||5R03CA128025-02 Interpret this number
||University Of Tx Md Anderson Can Ctr
||The Odd-Even Effect of Polymorphic CA Repeats in the 5' Regulatory Region of the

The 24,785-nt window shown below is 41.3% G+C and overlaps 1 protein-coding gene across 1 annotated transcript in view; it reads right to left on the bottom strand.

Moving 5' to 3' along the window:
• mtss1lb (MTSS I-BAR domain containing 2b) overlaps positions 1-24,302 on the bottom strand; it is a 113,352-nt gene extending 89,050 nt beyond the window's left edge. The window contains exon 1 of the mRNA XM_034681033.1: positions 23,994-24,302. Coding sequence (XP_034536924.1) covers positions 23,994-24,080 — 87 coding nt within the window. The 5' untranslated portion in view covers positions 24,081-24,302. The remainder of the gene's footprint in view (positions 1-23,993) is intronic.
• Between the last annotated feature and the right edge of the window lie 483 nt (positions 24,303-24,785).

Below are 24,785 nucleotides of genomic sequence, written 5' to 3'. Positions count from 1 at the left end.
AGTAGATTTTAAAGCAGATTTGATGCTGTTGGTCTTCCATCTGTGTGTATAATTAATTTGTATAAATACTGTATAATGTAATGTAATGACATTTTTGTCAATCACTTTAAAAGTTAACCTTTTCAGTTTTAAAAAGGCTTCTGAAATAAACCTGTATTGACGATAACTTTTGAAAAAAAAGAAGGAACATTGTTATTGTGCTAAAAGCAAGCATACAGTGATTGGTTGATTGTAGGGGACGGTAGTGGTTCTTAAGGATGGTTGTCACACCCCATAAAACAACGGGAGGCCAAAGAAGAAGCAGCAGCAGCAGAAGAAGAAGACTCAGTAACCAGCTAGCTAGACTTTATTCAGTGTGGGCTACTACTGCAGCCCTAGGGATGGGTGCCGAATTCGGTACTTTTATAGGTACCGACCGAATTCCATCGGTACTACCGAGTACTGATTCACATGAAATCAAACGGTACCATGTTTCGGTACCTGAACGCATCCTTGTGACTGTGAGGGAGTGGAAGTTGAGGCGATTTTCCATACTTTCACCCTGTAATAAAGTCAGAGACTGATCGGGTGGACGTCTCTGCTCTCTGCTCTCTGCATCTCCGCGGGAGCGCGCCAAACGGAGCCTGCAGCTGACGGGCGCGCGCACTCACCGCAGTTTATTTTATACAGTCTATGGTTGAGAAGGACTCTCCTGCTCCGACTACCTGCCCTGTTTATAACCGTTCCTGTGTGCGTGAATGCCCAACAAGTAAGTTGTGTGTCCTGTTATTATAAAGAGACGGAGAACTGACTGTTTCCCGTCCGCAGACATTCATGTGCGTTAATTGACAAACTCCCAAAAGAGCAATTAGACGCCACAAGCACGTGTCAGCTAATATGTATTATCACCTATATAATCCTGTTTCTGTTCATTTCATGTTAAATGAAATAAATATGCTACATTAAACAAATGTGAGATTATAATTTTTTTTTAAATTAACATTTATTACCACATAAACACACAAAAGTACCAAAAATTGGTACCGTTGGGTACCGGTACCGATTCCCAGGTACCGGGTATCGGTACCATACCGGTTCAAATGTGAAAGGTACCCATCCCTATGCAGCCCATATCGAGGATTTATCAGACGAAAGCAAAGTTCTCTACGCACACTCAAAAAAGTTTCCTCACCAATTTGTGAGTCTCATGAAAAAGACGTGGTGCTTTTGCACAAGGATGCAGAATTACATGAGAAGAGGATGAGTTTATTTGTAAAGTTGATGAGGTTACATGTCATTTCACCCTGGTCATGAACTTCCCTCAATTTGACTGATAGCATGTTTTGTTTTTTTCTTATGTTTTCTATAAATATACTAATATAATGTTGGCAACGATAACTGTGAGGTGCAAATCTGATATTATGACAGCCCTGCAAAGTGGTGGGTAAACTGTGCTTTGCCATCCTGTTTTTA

DESCRIPTION (provided by applicant): Mutations in highly penetrant genes (such as BRCA1/2) are responsible for less than half of all strongly familial breast cancers and account for only about 5% of all breast cancers; no clear role for these genes in sporadic breast cancers has emerged. Therefore, identifying novel polymorphic germline mutations that affect the risk of breast cancer is important. Epidermal growth factor receptor (EGFR) plays an important role in several processes directly involved in the incidence and progression of breast cancer. The level of expression of EGFR is one of the major predictors of prognosis for breast cancer patients. The results of several studies have suggested that germline mutations in the EGFR gene can also modulate breast cancer risk. One of the most interesting polymorphisms in the EGFR gene is the polymorphic CA repeat (rs11568315) located in the gene's regulatory region. Both our preliminary data and previously published data indicate a massive deficit of odd-numbered CA repeats in four ethnic groups studied: whites, Asians , Hispanics (Mexican Americans), and African Americans. We hypothesized that odd-numbered alleles (e.g., 15, 17, 19) are detrimental and confer increased risk of breast cancer. We named this hypothesis the "odd-even" hypothesis. This project is designed to test the odd-even hypothesis. We will genotype the polymorphic CA repeat plus 15 additional potentially functional single-nucleotide polymorphisms in the EGFR gene in DNA samples already collected from 1,500 patients with breast cancer and 1,500 matched control subjects. The risk associated with the genetic polymorphisms will be estimated in the context of known epidemiologic risk factors such as age, family history of breast cancer, age at menarche, age at menopause, and age at first childbirth. Information on these risk factors is also already collected and available for the analysis. We will also analyze EGFR expression in 50 breast cancer cell lines and correlate it with the odd-even status of the CA repeat. The results of this study will elucidate the role of genetic polymorphisms in the EGFR gene in modulating the risk of breast cancer. EGFR expression in breast tumors is an important predictor of prognosis for breast cancer patients. A polymorphic CA repeat (rs11568315) located in the regulatory region of the gene is one of the most promising polymorphisms modulating the risk of breast cancer. We noticed that there is a massive deficit of odd-numbered alleles in all four ethnic groups studied: Caucasians, Asians, Hispanics (Mexican Americans), and African Americans. We hypothesized that odd-numbered alleles occur less frequently than expected because they are detrimental and confer an increased risk of cancer, including breast cancer. The goal of this research project is to test this hypothesis by determining whether odd-numbered repeats in the EGFR gene are associated with an increased risk of breast cancer. To achieve this goal, we will compare the frequencies of odd-numbered alleles in cases and controls and frequencies of 15 additional potentially functional single-nucleotide polymorphisms from the EGFR gene. We will also analyze EGFR expression in 50 breast cancer cell lines and correlate it with the odd-even status of the CA repeat. The results obtained in this study will improve our understanding of how genetic polymorphisms in this key gene modulate breast cancer risk.
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